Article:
Often when I share the story about taking a gardening class, people laugh scornfully. “What kind of person doesn’t grow up with a garden in their backyard?” and “Who can’t apply common sense to growing fruits and vegetables?” they ask or silently wonder. Some folks are fascinated, though, because they know the feeling of helplessness.

Isn’t it awful, discouraging, and frustrating to be stuck (and to be shunned or ridiculed for being stuck)?

An unexpected stirring and the courage to take specific actions can bring healing and move us toward more productive work

God loves us the way we are, whether we are stuck or unstuck. He may allow us to come to the point where we doubt, complain, blame ourselves, blame others, and rationalize our predicament; and then He heals us anyway.

Drawing on Jesus’s interaction with the lame man, here are lessons on successfully moving in a new direction:

  • Healing starts with a stirring in our hearts and minds that life, or some aspect of our life, could be and should be much different and more aligned with God’s plan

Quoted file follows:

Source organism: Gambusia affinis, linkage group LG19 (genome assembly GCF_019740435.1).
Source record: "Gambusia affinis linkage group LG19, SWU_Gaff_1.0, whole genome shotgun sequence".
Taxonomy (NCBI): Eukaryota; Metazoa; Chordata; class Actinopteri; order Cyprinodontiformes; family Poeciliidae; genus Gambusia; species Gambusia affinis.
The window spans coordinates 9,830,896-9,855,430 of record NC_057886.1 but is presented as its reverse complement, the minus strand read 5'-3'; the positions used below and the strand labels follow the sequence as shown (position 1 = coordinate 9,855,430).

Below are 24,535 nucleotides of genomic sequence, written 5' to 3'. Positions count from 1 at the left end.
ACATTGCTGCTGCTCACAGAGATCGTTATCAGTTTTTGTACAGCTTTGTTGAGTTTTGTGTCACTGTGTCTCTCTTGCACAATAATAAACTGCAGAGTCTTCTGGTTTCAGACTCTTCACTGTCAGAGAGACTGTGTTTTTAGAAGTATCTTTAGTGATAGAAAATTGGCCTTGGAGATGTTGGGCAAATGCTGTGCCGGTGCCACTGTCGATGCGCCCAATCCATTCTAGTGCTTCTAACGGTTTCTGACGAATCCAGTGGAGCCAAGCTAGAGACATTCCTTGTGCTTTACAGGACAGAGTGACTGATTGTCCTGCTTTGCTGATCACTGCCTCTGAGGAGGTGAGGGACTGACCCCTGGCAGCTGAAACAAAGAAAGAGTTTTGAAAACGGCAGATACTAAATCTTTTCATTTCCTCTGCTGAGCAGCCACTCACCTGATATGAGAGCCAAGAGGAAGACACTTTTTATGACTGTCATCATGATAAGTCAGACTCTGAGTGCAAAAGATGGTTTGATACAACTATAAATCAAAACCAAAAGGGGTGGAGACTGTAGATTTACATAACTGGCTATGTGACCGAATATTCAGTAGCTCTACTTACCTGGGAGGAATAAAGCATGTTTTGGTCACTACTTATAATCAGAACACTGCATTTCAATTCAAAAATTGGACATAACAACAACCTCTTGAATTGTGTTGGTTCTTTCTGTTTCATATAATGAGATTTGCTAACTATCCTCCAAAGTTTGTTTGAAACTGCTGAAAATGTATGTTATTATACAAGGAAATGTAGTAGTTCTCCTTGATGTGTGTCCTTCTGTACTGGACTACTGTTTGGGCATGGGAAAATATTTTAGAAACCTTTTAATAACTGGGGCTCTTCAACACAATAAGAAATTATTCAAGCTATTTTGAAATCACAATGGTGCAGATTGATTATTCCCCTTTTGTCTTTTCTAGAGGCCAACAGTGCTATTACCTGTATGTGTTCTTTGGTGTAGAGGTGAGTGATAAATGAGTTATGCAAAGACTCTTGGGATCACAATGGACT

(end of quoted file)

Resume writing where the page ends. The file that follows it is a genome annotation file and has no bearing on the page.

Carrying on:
• A first step toward living differently involves admitting that what we’ve done in the past isn’t working and will never work
  • Change means abandoning methods that don’t work for you
  • Transformation is triggered by action, which may involve small steps or dramatic turnarounds
  • Becoming unstuck often involves taking actions that seem unusual or unorthodox to other people
  • Sustained change requires new habits

Jesus tells the lame man to get up and walk. He doesn’t tell him to do what comes naturally or pray harder, believe more fervently, think more spiritually. He tells the man what to do and, in taking action and moving in a very different-than-imagined direction, the man becomes unstuck.